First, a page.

I'm really excited. For so long people have said I need my own TV show. Now I've got it it's a great feeling. I've been on so many TV shows over the years and have videos on YouTube that have 8-9 million views, which is more than The X Factor. But to have a TV show about myself, my company and my staff who are like my family, is really cool. Because I'm very digital and social media, I've done it backwards: I've gone business, money, social media, TV, while most people go TV, social media, money, business. You don't get too much crossover because TV and social media are very different but I know some of my YouTube audience will watch. When I went along to the filming of Top Gear, a lot of people didn't know many car YouTubers as they don't watch YouTube, only TV. That's what opened my eyes and made me think I need a bigger audience.
Do you get recognised a lot?
Yeah I get recognised everywhere. More so in the last three years since my social media really blew up. At car shows I literally can't move. I have to have a green room I can go to and chill because the minute I go out, I have to stand there for an hour doing pictures. But I come from Wembley, I know what it's like to be a fan and you never want to come across as rude or arrogant. I have two kids who are 11 and 7, and I always make sure I take time to see the kids and take pictures with them.
Are celebrities more demanding in their requests?
Yes. If you're famous you're used to people running around after you and doing what you say immediately. I built my business on the fact I don't do that. So if you're a celebrity and come to me and say I want this and that, that's fine I'll do it, but I won't let you bully me just because you're a celebrity or a multi-millionaire. I will tell them if I don't think it will work. Some people are so desperate to have a celebrity client they will do anything they ask, but because my client base is 80% celebrities, they respect the fact I'm honest.
Which car has been your favourite to customise?
It's one of two that are both in the series; one's a McLaren P1 that we wrapped in rose gold, worth £2 million. Rose gold is my signature colour, we made it as a custom print. And a Pagani Huayra, which is worth about a £1.6 million. You have supercars like Lamborghinis and Ferraris but these are hyper cars. You don't see them anywhere, let alone in my workshop, and I had to increase my insurance because it was over my policy cover!
How many cars do you own and what's your favourite?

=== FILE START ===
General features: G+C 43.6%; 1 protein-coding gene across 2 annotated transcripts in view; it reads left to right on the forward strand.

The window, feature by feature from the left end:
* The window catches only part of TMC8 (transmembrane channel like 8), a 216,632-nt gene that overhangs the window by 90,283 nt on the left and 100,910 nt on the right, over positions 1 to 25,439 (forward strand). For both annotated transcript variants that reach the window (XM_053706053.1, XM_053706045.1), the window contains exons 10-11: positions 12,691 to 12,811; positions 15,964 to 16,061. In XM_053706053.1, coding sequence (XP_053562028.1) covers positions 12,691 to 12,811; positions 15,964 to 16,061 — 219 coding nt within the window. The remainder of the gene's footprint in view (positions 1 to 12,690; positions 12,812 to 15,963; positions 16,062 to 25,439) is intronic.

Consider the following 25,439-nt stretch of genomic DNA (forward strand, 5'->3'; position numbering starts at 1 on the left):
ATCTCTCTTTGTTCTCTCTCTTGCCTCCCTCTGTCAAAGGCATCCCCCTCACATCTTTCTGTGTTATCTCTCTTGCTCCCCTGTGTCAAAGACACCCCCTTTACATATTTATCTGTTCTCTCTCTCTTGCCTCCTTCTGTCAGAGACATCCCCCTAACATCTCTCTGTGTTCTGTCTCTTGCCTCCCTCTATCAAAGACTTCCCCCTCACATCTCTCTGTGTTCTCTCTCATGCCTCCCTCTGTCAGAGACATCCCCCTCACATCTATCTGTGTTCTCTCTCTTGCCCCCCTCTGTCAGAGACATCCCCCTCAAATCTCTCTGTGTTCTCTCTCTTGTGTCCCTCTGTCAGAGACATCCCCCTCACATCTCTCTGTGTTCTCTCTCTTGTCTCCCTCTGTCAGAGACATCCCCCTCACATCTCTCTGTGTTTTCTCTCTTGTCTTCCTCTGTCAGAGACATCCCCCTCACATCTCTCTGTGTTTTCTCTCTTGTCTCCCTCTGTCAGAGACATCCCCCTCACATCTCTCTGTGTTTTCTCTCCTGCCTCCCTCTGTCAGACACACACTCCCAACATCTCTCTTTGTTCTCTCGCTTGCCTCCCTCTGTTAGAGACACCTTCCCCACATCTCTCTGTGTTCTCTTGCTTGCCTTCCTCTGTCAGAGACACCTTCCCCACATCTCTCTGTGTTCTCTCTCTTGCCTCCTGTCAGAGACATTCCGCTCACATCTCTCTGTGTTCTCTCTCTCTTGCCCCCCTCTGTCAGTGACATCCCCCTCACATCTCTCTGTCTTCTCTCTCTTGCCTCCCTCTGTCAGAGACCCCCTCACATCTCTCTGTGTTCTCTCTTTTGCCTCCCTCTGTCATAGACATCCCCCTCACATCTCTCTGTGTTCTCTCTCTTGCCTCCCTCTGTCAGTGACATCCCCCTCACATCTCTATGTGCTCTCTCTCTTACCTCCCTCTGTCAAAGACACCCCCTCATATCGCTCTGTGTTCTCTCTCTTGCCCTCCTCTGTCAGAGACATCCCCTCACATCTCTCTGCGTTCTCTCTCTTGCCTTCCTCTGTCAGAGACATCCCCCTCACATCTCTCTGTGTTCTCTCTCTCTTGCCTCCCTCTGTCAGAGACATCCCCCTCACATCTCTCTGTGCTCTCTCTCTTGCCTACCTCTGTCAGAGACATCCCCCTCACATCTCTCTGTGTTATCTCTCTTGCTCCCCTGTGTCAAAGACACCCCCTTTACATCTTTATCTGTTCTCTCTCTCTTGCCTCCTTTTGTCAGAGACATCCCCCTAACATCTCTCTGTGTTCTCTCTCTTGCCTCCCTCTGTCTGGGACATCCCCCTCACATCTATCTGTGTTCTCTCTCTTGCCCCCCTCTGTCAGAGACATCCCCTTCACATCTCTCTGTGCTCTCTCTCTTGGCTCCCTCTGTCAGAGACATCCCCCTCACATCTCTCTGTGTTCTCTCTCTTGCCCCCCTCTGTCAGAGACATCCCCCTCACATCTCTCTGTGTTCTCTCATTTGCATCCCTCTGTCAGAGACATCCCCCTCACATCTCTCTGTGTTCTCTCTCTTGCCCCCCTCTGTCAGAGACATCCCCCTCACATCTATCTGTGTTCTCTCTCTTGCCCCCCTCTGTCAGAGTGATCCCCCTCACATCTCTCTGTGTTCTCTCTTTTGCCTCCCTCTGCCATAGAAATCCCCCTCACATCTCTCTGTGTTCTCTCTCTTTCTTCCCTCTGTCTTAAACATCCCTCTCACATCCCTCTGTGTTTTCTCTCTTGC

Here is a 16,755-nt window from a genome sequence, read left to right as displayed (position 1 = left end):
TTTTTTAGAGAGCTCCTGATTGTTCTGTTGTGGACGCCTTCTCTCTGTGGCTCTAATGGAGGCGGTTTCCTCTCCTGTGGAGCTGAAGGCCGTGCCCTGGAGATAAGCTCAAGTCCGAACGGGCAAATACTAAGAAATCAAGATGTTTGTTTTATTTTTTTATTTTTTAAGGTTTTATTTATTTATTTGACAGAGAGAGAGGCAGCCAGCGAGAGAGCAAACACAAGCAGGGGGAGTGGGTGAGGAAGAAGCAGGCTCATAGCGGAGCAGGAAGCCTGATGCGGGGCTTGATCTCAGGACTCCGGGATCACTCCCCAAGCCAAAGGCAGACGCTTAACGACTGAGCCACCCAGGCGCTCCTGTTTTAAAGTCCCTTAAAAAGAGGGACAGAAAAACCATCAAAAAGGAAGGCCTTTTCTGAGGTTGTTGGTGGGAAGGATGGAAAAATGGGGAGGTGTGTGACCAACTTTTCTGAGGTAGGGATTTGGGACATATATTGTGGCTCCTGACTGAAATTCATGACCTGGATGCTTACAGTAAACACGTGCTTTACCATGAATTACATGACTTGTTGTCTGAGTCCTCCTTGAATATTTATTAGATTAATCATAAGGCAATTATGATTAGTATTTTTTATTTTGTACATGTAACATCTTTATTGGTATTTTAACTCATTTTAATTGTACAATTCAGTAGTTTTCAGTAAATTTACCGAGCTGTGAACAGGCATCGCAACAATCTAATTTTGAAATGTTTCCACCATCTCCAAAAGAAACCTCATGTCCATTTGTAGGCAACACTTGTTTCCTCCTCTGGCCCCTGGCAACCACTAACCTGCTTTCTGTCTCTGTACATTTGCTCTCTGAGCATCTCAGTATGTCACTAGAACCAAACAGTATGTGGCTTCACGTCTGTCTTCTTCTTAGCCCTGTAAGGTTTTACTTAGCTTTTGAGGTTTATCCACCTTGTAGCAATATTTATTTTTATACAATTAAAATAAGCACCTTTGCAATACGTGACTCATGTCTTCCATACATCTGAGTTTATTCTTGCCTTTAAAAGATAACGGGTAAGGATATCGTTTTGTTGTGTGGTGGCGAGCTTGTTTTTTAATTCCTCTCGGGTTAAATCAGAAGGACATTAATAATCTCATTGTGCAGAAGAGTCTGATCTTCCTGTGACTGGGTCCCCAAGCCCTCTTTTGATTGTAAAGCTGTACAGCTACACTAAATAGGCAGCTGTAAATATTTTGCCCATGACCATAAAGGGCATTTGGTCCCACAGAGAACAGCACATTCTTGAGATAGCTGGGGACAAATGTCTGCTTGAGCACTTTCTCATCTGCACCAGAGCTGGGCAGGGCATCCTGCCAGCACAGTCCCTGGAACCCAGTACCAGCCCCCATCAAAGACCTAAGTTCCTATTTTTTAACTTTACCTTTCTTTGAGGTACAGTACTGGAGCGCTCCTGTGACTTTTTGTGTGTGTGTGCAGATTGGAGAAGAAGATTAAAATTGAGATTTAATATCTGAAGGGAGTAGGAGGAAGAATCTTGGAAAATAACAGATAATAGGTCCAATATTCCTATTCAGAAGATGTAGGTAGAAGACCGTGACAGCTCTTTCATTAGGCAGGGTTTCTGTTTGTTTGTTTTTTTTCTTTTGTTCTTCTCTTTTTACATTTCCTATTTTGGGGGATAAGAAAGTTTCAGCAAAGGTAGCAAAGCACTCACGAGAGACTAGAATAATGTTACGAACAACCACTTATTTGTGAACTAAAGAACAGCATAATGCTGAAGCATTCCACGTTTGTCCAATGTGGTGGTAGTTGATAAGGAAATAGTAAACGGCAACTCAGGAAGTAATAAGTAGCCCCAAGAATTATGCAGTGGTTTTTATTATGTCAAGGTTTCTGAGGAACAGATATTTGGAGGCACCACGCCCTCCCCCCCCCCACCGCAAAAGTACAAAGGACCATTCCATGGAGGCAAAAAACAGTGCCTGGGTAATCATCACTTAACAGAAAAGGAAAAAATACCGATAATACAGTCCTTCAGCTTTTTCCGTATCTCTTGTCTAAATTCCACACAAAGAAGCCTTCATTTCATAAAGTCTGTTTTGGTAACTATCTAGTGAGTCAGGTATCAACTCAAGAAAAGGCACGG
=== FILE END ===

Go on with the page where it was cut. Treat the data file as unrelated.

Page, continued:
I have a Lamborghini Aventador S, which is new, a Range Rover Velar Urban, an SLS, and a V-Class. I have a few toys but my favourite is my Lamborghini; I love that car and colour. It gets the most looks just because the doors go up, it's a Lambo, and my private plates are on it. A lot of people didn't understand why I had such a flash car originally. But if I turn up at a training ground in a Smart car, a footballer player isn't going to give me his £200,000 car. If you turn up in a Lambo or a Ferrari then they'll trust me to drive their car. And if I don't wrap my own car, people will think I'm not up to the job.
You starred on CBeebies and voiced a character in Cars 3...
This year has been quite crazy. Ryan Inside Laney is my character in Cars 3, which was unbelievable. They flew me out to Pixar Studios in Vegas and I did a road trip which I would have paid to do, let alone be paid. I did CBeebies this year as well with Ali-A who's a massive YouTuber. I hit a million on YouTube and Instagram this year too, so it's been an unbelievable year and obviously the TV show just tops it all off.
What are your hopes from this series?
I'm hoping firstly that people like it and get it. That's important to me; for people to understand what goes on at Yiannimize and to like the characters and my customers. I get a lot of flack on social media, as a lot of people in the public eye do, and I'm just hoping that people understand each person as an individual and that they can do what they want. People judge a lot these days and think 'I would never do that'. But it doesn't matter, let everyone live their life. Finger's crossed we get a second series and maybe a spin off, too.